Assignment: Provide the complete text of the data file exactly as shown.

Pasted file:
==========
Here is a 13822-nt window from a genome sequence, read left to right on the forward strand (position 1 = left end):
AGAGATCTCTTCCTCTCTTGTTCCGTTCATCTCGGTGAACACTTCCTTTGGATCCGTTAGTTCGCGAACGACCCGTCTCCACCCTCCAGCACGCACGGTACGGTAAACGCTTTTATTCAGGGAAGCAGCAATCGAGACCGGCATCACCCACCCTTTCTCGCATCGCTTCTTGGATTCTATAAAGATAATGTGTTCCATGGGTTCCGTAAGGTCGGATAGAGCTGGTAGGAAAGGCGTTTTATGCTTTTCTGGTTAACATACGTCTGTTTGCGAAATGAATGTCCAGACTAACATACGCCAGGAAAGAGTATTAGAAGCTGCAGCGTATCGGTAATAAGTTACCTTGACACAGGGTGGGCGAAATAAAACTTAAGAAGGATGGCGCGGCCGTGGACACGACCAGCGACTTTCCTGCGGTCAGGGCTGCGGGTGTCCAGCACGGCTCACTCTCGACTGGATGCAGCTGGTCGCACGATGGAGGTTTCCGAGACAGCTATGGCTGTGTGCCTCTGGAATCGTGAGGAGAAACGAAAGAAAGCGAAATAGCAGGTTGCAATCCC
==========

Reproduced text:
Here is a 13822-nt window from a genome sequence, read left to right on the forward strand (position 1 = left end):
AGAGATCTCTTCCTCTCTTGTTCCGTTCATCTCGGTGAACACTTCCTTTGGATCCGTTAGTTCGCGAACGACCCGTCTCCACCCTCCAGCACGCACGGTACGGTAAACGCTTTTATTCAGGGAAGCAGCAATCGAGACCGGCATCACCCACCCTTTCTCGCATCGCTTCTTGGATTCTATAAAGATAATGTGTTCCATGGGTTCCGTAAGGTCGGATAGAGCTGGTAGGAAAGGCGTTTTATGCTTTTCTGGTTAACATACGTCTGTTTGCGAAATGAATGTCCAGACTAACATACGCCAGGAAAGAGTATTAGAAGCTGCAGCGTATCGGTAATAAGTTACCTTGACACAGGGTGGGCGAAATAAAACTTAAGAAGGATGGCGCGGCCGTGGACACGACCAGCGACTTTCCTGCGGTCAGGGCTGCGGGTGTCCAGCACGGCTCACTCTCGACTGGATGCAGCTGGTCGCACGATGGAGGTTTCCGAGACAGCTATGGCTGTGTGCCTCTGGAATCGTGAGGAGAAACGAAAGAAAGCGAAATAGCAGGTTGCAATCCC